The Guy qpop App
qPOP! The Guy Mobile App allows employees in the Quicken Family of Companies to quickly and simply report facilities issues via their smartphones.
qPOP! The Guy Mobile App allows employees in the Quicken Family of Companies to quickly and simply report facilities issues via their IOS/Android smartphones.
Understanding the Challenge
- To simplify the submission process for The Family of Companies to submit work tickets
- Improve quality of work tickets received by support team
- Show how Quicken Loans uses cutting edge technology
We first gathered requirements from The Guy support team. The biggest issue for the The Guy support team was the quality of ticket data, specifically, tickets not having a precise location. This slows down the process because they much reach out to the client to confirm a location, and many times the client doesn't know where they sit.
We conducted user interviews with several current Quicken Loans employees. The goal of these interviews was to get feedback on the current work ticket submission process and to try and identify pain points. Four out of five interviewee expressed interest in being able to track their ticket from start to completion similar to dominos online ordering.
We then created our user scenarios using our user research.
- Scenario #1: First-time user submits a popular ticket, without editing
- Scenario #2: Returning user creates a new ticket
- Scenario #3: Returning user re-submits an old ticket (& updates their floor)
- Scenario #4: A new or returning user submits a phone call
- Scenario #5: Returning user updates their info (i.e. phone #)
- Scenario #6: Returning user submits a ticket from an unknown location
- Scenario #7: Returning user submits a ticket w/ notes
- Scenario #8: Returning user submits a ticket w/ a photo
From the user scenarios we sketched our initial designs and slowly increased the level of fidelity with wireframes.
We decided to try and tackle the location problem by using GPS to track where the ticket was being sent. The problem with using GPS is that the data was not accurate indoors and also was not accurate in determining what floor the user was on. We then looked into Bluetooth beacon technology for indoor wayfinding. These Bluetooth beacons send out information to any phone in its vicinity. We set up a test beacon using our laptops and were satisfied with the range and accuracy of this method. The home screen of the app updated with the location name and an image of the location when you move in range of the beacon. When you submit a ticket in range of a beacon it used the location provided by the beacon.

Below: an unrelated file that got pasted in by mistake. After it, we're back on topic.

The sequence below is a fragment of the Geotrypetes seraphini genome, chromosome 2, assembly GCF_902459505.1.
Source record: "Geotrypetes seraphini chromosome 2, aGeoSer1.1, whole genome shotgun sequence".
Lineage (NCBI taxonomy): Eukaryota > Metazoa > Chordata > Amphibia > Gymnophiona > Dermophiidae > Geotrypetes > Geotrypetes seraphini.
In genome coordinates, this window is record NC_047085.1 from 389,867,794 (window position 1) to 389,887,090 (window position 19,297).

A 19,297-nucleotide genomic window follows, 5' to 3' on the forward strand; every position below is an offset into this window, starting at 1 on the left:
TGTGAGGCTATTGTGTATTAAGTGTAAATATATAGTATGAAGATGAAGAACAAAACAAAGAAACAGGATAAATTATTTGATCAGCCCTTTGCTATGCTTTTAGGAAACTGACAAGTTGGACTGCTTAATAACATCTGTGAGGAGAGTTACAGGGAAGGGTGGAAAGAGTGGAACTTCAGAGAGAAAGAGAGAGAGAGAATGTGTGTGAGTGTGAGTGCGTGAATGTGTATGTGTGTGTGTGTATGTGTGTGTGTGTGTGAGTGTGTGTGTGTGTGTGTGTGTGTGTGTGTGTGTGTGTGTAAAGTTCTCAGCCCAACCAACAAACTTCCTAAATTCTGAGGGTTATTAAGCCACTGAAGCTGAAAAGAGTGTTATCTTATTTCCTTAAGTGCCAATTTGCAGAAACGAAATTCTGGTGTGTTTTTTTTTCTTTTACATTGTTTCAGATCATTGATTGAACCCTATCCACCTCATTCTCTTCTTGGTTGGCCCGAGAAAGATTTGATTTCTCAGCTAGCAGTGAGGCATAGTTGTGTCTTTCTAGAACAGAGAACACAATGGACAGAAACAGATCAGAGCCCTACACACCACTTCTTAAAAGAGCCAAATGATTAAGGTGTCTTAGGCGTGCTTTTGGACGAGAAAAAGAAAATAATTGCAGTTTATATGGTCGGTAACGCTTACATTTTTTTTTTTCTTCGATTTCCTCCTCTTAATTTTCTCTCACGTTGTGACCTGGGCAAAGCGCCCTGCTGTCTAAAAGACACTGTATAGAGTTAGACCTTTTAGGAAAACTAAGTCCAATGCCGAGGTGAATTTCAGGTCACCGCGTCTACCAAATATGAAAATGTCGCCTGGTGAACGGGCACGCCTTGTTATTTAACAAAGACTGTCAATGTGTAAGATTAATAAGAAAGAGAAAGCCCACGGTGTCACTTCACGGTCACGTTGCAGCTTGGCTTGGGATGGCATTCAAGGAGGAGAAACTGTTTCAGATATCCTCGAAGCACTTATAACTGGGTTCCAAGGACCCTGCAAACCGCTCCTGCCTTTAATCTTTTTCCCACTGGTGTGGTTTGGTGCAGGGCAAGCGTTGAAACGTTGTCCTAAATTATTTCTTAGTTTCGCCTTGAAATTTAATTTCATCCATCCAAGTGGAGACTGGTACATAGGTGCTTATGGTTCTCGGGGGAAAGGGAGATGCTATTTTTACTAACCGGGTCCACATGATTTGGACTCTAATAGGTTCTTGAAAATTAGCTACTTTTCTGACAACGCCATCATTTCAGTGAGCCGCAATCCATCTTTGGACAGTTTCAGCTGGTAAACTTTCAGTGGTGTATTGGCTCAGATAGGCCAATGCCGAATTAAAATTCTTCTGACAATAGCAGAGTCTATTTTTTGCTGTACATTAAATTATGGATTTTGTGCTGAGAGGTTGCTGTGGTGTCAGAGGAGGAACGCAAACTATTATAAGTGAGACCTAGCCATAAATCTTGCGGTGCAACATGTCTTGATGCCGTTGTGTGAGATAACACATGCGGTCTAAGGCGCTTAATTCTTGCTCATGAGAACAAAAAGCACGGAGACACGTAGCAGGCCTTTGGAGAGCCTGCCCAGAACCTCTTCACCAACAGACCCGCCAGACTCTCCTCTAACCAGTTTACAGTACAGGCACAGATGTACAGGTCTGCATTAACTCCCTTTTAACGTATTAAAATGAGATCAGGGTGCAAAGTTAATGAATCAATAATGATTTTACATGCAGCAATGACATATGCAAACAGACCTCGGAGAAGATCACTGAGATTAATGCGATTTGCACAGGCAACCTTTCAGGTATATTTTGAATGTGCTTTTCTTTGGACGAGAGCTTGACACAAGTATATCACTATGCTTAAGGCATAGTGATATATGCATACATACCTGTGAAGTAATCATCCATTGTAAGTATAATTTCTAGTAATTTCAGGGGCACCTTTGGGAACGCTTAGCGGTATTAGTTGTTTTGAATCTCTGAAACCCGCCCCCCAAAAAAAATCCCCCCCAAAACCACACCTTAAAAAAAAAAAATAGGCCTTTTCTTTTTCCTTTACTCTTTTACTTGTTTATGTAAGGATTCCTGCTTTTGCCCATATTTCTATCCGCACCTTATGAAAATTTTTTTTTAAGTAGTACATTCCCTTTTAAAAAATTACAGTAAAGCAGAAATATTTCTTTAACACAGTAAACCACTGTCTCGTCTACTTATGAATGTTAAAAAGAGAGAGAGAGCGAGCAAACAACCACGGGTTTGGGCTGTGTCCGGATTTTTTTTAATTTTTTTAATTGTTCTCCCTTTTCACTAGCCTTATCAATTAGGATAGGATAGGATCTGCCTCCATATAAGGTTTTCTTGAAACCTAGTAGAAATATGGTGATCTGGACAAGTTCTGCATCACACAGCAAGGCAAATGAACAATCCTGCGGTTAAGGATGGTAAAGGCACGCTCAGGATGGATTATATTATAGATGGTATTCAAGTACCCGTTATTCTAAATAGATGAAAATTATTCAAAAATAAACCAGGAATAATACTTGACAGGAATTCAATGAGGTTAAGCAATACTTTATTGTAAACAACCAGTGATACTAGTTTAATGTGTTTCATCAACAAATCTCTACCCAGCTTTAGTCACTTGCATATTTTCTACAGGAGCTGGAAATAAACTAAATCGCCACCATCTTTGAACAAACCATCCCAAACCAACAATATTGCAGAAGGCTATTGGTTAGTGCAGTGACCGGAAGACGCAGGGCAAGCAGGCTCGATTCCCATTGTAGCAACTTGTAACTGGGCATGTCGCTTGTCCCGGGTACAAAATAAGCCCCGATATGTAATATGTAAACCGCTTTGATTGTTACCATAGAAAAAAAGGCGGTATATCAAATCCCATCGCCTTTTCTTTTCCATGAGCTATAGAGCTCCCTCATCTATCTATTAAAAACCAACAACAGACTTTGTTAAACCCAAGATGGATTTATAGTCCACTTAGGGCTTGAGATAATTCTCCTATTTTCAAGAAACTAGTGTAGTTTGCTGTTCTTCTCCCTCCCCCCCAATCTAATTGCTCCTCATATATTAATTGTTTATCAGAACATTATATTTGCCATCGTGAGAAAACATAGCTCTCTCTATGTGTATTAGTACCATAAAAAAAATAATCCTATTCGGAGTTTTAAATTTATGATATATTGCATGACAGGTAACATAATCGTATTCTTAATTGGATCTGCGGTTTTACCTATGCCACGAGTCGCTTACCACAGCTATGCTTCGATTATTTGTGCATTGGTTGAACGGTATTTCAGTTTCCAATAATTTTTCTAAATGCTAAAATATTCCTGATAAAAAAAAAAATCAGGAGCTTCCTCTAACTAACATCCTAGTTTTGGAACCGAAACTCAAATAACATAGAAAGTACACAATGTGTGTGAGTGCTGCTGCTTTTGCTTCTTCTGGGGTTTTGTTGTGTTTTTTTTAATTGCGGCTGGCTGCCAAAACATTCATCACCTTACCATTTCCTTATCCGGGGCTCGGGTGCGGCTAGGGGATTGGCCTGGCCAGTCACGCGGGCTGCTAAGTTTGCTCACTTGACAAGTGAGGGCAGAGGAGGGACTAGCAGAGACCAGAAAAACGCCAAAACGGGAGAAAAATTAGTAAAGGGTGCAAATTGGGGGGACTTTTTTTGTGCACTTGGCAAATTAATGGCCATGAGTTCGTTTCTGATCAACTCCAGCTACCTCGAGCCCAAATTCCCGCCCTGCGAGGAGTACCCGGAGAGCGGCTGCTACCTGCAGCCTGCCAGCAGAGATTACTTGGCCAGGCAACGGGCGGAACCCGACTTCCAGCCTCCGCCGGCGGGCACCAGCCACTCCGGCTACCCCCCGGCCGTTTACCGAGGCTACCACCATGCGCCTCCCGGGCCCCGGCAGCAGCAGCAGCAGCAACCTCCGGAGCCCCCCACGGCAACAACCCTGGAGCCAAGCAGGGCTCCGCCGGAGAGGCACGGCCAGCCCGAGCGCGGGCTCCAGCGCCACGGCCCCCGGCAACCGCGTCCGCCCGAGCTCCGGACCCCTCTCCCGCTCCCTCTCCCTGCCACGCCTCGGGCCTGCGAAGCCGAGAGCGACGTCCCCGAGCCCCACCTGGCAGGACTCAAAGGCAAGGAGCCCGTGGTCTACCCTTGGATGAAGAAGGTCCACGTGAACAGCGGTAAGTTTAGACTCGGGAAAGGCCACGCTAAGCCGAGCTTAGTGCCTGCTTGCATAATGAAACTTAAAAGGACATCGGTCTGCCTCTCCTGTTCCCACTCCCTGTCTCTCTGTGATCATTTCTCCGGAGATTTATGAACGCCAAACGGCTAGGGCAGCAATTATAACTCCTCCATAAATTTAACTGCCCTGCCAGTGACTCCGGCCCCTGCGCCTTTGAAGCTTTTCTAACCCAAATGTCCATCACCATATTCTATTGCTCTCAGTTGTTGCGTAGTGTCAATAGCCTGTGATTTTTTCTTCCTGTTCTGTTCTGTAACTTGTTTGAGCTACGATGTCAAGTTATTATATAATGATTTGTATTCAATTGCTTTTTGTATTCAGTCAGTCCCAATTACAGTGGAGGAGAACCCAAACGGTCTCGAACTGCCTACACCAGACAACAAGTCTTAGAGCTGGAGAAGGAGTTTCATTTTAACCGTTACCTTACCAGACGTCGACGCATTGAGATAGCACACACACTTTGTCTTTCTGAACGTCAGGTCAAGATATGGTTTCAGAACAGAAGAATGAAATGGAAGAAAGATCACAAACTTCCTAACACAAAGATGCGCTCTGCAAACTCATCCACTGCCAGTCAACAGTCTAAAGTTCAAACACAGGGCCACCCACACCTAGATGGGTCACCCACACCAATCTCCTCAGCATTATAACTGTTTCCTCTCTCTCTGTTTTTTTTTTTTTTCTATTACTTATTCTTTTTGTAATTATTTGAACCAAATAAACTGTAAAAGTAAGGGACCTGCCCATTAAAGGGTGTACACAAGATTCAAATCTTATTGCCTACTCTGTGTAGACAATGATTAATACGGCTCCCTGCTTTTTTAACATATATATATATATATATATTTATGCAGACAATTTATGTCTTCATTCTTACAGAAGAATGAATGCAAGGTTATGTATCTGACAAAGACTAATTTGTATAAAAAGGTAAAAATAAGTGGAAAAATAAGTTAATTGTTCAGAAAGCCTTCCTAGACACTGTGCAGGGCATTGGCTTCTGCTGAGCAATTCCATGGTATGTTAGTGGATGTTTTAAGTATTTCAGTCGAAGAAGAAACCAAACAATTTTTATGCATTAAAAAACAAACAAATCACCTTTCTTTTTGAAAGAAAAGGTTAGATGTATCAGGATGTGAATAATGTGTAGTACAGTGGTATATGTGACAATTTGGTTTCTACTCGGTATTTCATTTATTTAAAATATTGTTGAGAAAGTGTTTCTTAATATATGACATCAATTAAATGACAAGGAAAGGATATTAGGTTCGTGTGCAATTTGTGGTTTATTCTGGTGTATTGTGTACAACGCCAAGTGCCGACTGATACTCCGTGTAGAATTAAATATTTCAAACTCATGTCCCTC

In order to allow the user to submit a ticket with the least amount of steps possible, we decided to include a quick ticket section, that when tapped, pre-populated the issue with the quick ticket, making the submission a two tap process.
We decided against using a traditional login system as the process of signing up accounts and managing them proved to be a security concern for our Quicken Loans security team. We decided that we would prompt the user with a simple profile to fill out the first time they open the app. This profile data would then be saved locally to the phone.
After the initial sketches/wireframe, we began to focus on the specific UI requirements for working in IOS and Android. Because we were building an IOS and an android app, we wanted each version of the app to share the same visual language but follow the best practices and conventions specific to each platform.
The IOS version uses a tab bar at the bottom for navigation and features a "create a ticket" icon in the top right corner following the IOS guidelines and common convention. The android version follows the material design framework, which means its "create ticket" icon is floating between the quick tickets and the location display.
2,000+ downloads of IOS/Android Versions in first 3 months.
What I Learned
Receiving early feedback and working closely with our engineers helped to get in front of the location problem before we took our designs too far. It's important to consider the technical limits you might face when designing an app, especially when you’re dealing with newer technologies such as IOT. We were also unable to move forward with real time work ticket tracking because the current ticketing system api did not support this communication in the api.
Although we had initial success when launching the app, we quickly ran into issues because of the way the app needed to be distributed. The app was needed to be downloaded from our internal site and not an internal app store or one of the official app stores. This meant we couldn't push updates to the app without requiring everyone to head back to the site and re-download the APK. When designing a service, app, or website is important not only to think about the product, but also think about the experience for users to obtain or maintain the product.